Even when people with dual disorders are able to negotiate access to both treatment systems, they may have difficulty getting appropriate services. Mental health and substance abuse professionals often have different types of training, espouse conflicting philosophies, and use different techniques. For example, mental health professionals often view substance abuse as a symptom or response to mental illness and therefore minimize the need for concurrent substance abuse treatment. Similarly, alcohol and drug treatment professionals often emphasize the role of substance abuse in producing the symptoms of mental illness and therefore discourage active psychiatric treatment. These views can prevent accurate diagnosis and subject the client to a bewildering set of conflicting treatment prescriptions. Because many programs make no attempt to integrate treatment approaches, the client, with impaired cognitive capacity, is entirely responsible for the integration. Not surprisingly, the client often fails in this situation and is considered difficult or labeled as "treatment-resistant."

Over the past 10 years, treatment programs developed specifically for people with dual disorders have emphasized the importance of integrating mental illness and substance abuse interventions at the level of clinical care. For example, mental health programs for people with severe mental disorders can easily include substance abuse interventions as a core component of comprehensive treatment. Assertive outreach as well as individual, group, and family approaches to substance abuse treatment are incorporated into the comprehensive approach of the case management or mental health treatment teams. Because substance disorder is a chronic illness, treatment typically occurs in stages over several months or years. Clients must first be engaged in outpatient treatment. At this point, they often require motivational interventions to persuade them to pursue abstinence. Once they identify abstinence as a goal, they can use a variety of active treatment strategies to attain abstinence and to prevent relapses.

People with dual diagnoses clearly can be engaged in these programs. Over the short term, their regular participation in outpatient treatment results in decreased institutionalization. Over the long run - approximately two or three years - most people can attain stable abstinence from substance abuse. Because substance abuse is a chronic, relapsing disorder, treatment may take several months or years, and involvement in some form of treatment should continue for many years.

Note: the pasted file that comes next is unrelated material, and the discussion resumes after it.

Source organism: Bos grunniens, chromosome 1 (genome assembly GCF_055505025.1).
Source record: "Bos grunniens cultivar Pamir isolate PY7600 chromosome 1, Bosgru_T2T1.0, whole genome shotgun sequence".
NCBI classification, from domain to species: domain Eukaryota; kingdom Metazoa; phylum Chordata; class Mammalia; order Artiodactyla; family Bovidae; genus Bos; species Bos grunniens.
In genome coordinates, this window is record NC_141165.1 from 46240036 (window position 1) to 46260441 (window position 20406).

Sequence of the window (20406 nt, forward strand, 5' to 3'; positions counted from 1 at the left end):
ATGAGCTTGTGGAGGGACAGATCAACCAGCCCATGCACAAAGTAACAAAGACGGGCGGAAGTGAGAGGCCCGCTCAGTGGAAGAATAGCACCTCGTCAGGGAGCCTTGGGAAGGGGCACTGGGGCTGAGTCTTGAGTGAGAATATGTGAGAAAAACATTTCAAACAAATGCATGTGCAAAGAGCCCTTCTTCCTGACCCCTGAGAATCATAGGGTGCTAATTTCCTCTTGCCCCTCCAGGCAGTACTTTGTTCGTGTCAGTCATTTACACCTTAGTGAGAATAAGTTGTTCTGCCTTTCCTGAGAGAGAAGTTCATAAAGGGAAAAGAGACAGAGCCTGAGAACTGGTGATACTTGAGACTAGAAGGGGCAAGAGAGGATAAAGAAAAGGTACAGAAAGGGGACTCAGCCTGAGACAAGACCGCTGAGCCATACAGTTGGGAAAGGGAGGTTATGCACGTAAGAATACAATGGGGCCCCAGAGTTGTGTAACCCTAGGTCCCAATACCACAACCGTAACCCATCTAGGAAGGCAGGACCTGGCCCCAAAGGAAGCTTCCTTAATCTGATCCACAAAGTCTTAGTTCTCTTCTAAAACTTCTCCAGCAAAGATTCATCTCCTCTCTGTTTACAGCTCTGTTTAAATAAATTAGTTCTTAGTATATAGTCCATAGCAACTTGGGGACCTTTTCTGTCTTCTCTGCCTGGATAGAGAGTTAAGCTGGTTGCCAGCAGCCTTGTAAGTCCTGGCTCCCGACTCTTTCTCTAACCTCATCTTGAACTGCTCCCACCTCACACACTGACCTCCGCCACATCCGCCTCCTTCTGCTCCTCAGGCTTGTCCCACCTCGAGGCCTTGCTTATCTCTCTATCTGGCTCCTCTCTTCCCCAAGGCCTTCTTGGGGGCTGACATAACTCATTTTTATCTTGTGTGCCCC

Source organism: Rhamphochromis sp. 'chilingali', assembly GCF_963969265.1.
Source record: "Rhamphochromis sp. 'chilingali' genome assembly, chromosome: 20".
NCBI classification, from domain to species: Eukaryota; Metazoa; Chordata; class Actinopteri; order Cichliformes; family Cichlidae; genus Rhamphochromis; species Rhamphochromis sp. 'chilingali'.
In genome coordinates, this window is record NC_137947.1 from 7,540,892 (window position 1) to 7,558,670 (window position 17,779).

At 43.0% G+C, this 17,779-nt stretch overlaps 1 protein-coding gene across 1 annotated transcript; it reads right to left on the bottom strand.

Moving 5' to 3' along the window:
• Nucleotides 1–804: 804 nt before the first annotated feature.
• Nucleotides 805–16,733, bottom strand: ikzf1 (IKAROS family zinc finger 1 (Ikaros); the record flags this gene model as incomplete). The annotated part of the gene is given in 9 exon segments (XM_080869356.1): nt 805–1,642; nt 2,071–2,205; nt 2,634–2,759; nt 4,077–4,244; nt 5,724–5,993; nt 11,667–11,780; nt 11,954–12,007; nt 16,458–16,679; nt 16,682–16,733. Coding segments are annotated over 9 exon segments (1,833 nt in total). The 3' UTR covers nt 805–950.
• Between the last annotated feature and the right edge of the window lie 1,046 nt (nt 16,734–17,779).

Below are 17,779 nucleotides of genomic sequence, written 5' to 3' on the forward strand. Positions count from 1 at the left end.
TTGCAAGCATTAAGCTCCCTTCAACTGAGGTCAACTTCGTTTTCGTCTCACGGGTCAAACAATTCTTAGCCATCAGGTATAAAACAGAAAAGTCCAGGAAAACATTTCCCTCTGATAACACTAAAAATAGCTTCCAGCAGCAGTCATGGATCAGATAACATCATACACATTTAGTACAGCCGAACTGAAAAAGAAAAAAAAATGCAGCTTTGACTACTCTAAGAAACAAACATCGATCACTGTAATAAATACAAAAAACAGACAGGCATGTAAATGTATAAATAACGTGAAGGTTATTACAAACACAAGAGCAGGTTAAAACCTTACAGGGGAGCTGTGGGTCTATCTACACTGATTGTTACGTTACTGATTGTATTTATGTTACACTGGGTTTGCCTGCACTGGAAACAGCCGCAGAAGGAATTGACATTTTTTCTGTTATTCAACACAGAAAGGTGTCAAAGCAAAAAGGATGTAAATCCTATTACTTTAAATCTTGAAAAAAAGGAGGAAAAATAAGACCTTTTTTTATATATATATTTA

Unfortunately, at this point, integrated treatment programs are not widely available. Most occur as models or demonstrations. Cost is not the limiting factor because a substance abuse specialist can be hired as a member of the mental health treatment team at approximately the same salary as a mental health specialist. But the mental health system must be willing to take responsibility for this critical aspect of clients' lives and must sponsor the appropriate changes in service organization, financing mechanisms, and training. For example, effective integration of mental health and substance abuse treatments often requires cross-training of mental health and substance abuse providers to sensitize them to the philosophies and treatment techniques used in the different fields.

Families can be helpful in several ways: By being aware of the high rate of substance abuse among people who are severely mentally ill, by being alert to signs of alcohol or drug problems, by insisting that the mental health system take responsibility for addressing alcohol and drug problems, by pursuing drug and alcohol education, by participating in alcohol and drug treatments for their relatives, by advocating for the development of dual-diagnosis treatment programs, and by encouraging research into this critical area.

About the author: Robert E. Drake, M.D., Ph.D. is a Professor of Psychiatry, Dartmouth Medical School,

SOURCE: NAMI publication, The Decade of the Brain, Fall, 1994

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APA Reference
Writer, H. (1994, August 1). Substance Abuse and Mental Illness, HealthyPlace. Retrieved on 2019, September 18 from https://www.healthyplace.com/bipolar-disorder/articles/substance-abuse-and-mental-illness

Last Updated: April 7, 2017

Medically reviewed by Harry Croft, MD